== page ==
It’s your senior year of college, and you are looking forward to graduation with a mixture of exhilaration and trepidation. You finally will be able to embark on your professional life, which is very exciting, but you have more than a few misgivings. You are not sure how, where, or when you will be able to find a job, and are not even positive it will be in your chosen career field. You know there is a good chance you will work at minimum wage.
To make matters worse, you may be graduating with a ridiculous amount of student loan debt. In 2014, 7 out of 10 seniors who graduated embarked with an average of $28,950 in debt.
This is a critical time in your financial life, which is something that is easy to overlook in light of all of your other concerns. Right now you are stressing about your schedule, your exams, and the search for your first job after school. The last thing you may be thinking about is how to save money.
But the time to save is now. You can give yourself a head start with your savings and you can teach yourself valuable budgeting skills which you can use after you graduate. Did you know if you save just $100 extra every month, you can cut years off of your student loan repayments?
Here are 5 quick tips to help you out!
Do you happen to live in a dorm or apartment which is equipped with a functional kitchen? If so, this is a great time to start cooking your own food if you do not already. Yes, it takes extra time and energy when you feel like you need both for studying and your job search, but it also can save a boatload of money.
Plus, over the long run, this is absolutely necessary. Once you are out in the “real world,” there will not be a cheap, handy cafeteria to feed you.
Most people do not keep a monthly budget at all, even long after they graduate. But if you do not keep careful track of your income and your expenses, you will always end up wondering at the end of every month, “Where is all my money going?”
There is no reason to keep yourself in the dark regarding your own financial life. It can be intimidating to start budgeting, but once you get used to it, you will discover that it doesn’t take very long, and it provides you with a lot of indispensable information. Using this information, you may be able to discover areas where you can cut back on your expenditures and boost your bottom line.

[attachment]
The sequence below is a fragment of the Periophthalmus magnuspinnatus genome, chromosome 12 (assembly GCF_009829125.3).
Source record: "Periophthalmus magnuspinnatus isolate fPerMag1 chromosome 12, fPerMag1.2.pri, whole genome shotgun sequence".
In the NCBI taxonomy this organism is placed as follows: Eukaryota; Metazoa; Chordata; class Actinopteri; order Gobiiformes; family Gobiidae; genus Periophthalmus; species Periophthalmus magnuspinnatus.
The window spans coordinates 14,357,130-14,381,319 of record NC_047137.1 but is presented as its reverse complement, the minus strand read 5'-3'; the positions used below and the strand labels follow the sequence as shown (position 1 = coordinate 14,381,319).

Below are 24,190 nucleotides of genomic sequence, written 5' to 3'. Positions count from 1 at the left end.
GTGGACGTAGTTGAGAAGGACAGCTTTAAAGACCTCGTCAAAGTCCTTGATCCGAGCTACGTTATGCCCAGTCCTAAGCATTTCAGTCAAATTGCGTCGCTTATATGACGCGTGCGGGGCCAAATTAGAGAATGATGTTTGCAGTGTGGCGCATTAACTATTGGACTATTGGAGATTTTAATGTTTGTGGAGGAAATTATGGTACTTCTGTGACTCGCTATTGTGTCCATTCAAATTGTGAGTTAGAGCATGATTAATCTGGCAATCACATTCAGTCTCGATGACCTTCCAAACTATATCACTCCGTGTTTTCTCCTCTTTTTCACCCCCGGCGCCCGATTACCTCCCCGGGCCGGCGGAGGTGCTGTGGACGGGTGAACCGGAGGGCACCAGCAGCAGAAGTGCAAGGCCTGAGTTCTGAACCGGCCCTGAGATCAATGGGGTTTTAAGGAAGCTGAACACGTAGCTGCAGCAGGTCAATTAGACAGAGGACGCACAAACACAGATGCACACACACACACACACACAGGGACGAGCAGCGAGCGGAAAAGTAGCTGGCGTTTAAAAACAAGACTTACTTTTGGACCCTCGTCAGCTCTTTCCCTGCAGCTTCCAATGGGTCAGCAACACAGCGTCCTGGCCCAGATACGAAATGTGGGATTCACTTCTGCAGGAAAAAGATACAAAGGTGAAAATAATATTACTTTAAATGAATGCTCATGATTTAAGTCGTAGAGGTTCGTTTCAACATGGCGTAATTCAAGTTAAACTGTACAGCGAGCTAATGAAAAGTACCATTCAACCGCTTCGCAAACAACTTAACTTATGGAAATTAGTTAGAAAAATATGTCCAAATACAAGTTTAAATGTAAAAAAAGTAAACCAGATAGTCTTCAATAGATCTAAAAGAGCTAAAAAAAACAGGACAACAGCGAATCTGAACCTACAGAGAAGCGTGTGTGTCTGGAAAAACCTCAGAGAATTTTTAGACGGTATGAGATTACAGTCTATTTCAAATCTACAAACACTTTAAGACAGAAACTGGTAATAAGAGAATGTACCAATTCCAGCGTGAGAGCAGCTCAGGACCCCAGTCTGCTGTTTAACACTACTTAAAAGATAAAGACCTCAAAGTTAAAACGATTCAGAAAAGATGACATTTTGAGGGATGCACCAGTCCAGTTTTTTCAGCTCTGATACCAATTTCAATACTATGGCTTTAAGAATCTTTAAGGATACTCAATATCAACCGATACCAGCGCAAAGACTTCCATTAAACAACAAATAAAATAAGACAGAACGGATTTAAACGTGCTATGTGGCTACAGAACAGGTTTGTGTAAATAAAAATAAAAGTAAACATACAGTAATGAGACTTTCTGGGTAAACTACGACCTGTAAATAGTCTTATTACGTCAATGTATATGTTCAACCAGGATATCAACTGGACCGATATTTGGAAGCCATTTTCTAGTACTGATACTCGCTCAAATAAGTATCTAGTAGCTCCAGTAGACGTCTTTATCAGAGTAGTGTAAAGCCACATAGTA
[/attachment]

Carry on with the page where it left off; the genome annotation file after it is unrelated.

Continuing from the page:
You may already be working your way through school. If so, give yourself a well-deserved pat on the back—you are just that much ahead of all of your peers. It may not feel like it at the time, but you are giving yourself a head start.
If you are not working, you may wish to consider a part-time job in your final year of school. You can use it to start stockpiling savings and it will help you to adjust to professional life. It will also take some of the pressure off when it comes to your job search after school. At least you will have something to fall back on for a while if you need it.
A lot of people are thrilled to move out totally on their own after school, so the thought of having a roommate after college never even crosses their minds. But really, you need a roommate far more after school than you do during school. If you live with somebody after university is over, you have someone to split rent and utilities with, and sometimes even other expenses as well (like food and gas).
So if there is someone at university that you get on with well and who is going to be living in the same city you will be, you may want to ask them to consider moving in with you for a while.
One more step which can really help you to get off to a flying start financially is to sign up for a robo-advisor. A robo-advisor is an automated program that can provide you with personalized financial advice based on the information you upload about your income, expenses, investments and goals. We recommend signing up for either Wealthfront or Betterment. How do you decide which is best for you? Read a comparison review of Wealthfront vs. Betterment.
Saving money in your senior year of college is a challenge, but it is vital that you find a way to start. The money you stockpile can help you with moving expenses and basic costs of living—and can also provide you with a head start paying off your student loan debt!